Azure Functions is a solution for easily running small pieces of code, or "functions," in the cloud. You can write just the code you need for the problem at hand, without worrying about a whole application or the infrastructure to run it. You can easily connect to data sources such as Azure Storage or Cosmos DB and integrate triggers and bindings, allowing your defined functions to process and react to events. Azure Functions is scale-based and on-demand, so you pay only for the resources you consume. In this blog we will introduce a Functions sample running on Azure Government, utilizing the magic of serverless computing.
The video below shows several examples of working with Azure Functions in Azure Government. Specifically, we’ll show a simple HTTP call, and storage trigger, and a GitHub web hook. These examples show how quick and easy it is to get up and running, then then the final example will show using Visual Studio – including local debugging – to develop an app using Azure Functions.
Our sample consists of a Functions app and the Azure Gov Moderator, an ASP.NET Core web application running in Azure Government that allows moderation of images that users upload to the system. For our sample scenario, if the user uploads an image of a car, the image will be approved, if not - rejected.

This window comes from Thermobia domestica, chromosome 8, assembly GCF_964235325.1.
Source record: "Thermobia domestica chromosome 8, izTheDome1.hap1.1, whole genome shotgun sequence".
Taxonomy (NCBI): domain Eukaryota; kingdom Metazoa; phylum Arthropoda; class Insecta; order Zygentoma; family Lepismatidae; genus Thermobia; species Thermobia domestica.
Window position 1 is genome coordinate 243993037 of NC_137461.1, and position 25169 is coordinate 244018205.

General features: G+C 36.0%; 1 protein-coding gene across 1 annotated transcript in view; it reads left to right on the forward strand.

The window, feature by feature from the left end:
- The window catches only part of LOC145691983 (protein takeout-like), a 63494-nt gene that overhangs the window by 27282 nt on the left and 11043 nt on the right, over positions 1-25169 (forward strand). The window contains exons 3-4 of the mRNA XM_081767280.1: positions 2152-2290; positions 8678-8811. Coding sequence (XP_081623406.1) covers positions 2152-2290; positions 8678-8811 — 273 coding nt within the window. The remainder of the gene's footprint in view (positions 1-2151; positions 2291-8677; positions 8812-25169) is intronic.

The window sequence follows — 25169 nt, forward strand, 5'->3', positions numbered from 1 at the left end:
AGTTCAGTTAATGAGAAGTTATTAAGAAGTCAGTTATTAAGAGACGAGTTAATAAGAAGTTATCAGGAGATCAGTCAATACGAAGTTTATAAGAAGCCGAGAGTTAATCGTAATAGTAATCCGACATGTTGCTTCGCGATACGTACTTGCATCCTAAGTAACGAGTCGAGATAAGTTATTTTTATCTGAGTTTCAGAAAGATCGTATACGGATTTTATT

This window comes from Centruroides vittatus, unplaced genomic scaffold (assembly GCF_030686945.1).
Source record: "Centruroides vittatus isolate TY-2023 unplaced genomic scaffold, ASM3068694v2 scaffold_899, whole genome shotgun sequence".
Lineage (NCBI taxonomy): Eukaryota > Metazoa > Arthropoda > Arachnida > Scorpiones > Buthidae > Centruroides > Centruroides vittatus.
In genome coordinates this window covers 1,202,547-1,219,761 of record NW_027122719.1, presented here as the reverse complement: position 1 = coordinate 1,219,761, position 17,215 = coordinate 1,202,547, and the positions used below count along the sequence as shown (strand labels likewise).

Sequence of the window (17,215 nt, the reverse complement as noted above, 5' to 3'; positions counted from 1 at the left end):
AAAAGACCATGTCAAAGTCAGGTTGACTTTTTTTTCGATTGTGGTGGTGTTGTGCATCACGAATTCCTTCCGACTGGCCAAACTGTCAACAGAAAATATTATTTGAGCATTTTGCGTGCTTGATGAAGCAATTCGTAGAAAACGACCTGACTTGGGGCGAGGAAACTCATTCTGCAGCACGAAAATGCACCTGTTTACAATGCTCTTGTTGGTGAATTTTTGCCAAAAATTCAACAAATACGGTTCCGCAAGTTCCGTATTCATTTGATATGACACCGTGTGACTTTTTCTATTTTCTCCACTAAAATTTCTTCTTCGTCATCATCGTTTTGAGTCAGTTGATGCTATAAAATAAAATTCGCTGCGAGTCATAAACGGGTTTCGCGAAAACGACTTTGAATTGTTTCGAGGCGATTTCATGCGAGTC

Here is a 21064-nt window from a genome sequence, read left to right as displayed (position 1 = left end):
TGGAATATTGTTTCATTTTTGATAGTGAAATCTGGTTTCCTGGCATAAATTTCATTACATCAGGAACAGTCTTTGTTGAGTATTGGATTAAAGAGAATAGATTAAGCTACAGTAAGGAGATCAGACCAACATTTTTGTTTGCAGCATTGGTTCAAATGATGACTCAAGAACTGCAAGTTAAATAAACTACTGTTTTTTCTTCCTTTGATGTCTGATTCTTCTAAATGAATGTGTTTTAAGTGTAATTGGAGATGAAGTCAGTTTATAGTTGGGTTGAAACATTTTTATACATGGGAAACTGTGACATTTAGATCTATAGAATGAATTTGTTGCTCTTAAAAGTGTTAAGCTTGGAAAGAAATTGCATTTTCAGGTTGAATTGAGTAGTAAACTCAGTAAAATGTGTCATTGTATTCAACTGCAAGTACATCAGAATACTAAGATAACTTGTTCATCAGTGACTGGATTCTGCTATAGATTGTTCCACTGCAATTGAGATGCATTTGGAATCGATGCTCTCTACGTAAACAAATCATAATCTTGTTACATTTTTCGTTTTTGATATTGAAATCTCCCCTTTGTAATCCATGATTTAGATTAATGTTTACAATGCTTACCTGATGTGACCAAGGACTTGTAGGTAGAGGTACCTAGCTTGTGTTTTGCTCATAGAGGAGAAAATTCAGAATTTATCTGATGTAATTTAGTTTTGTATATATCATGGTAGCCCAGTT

When a user uploads an image to the Moderator, the image will be stored in Azure Blob storage and a message sent to an Azure Queue. We have implemented a Queue trigger in our Azure Function, which runs as a response to this upload. The status of the image is initially set to “Pending”, as it has not been confirmed to be an image of a car. Our function will now run make a call to the Computer Vision API and retrieve the caption to see if this image contains a car. The status will be updated appropriately and stored in a Cosmos Database.
We have shown how easy it is to get started with Azure Functions in a simple scenario. You can try this out yourself by going through and setting up the functions sample on Azure Government!